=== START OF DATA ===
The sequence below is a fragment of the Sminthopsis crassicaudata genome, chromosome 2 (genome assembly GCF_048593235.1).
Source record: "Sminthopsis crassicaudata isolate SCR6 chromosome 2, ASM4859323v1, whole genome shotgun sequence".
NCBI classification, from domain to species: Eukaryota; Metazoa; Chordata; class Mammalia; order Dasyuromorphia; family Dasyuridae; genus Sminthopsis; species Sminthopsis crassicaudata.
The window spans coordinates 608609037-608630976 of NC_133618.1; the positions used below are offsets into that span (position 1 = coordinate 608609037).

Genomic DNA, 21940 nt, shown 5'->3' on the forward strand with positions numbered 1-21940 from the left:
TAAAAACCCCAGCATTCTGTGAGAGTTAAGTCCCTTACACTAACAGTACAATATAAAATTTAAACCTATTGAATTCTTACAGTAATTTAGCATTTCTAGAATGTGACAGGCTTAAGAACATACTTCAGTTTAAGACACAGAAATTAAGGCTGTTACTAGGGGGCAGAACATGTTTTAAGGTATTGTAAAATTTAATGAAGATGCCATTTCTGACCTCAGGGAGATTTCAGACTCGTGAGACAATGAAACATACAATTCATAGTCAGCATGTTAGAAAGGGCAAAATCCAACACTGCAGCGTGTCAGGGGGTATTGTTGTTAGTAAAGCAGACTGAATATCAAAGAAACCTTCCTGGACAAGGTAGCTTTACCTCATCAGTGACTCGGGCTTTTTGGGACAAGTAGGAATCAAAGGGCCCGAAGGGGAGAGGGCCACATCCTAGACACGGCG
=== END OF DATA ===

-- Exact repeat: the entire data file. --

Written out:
The sequence below is a fragment of the Sminthopsis crassicaudata genome, chromosome 2 (genome assembly GCF_048593235.1).
Source record: "Sminthopsis crassicaudata isolate SCR6 chromosome 2, ASM4859323v1, whole genome shotgun sequence".
NCBI classification, from domain to species: Eukaryota; Metazoa; Chordata; class Mammalia; order Dasyuromorphia; family Dasyuridae; genus Sminthopsis; species Sminthopsis crassicaudata.
The window spans coordinates 608609037-608630976 of NC_133618.1; the positions used below are offsets into that span (position 1 = coordinate 608609037).

Genomic DNA, 21940 nt, shown 5'->3' on the forward strand with positions numbered 1-21940 from the left:
TAAAAACCCCAGCATTCTGTGAGAGTTAAGTCCCTTACACTAACAGTACAATATAAAATTTAAACCTATTGAATTCTTACAGTAATTTAGCATTTCTAGAATGTGACAGGCTTAAGAACATACTTCAGTTTAAGACACAGAAATTAAGGCTGTTACTAGGGGGCAGAACATGTTTTAAGGTATTGTAAAATTTAATGAAGATGCCATTTCTGACCTCAGGGAGATTTCAGACTCGTGAGACAATGAAACATACAATTCATAGTCAGCATGTTAGAAAGGGCAAAATCCAACACTGCAGCGTGTCAGGGGGTATTGTTGTTAGTAAAGCAGACTGAATATCAAAGAAACCTTCCTGGACAAGGTAGCTTTACCTCATCAGTGACTCGGGCTTTTTGGGACAAGTAGGAATCAAAGGGCCCGAAGGGGAGAGGGCCACATCCTAGACACGGCG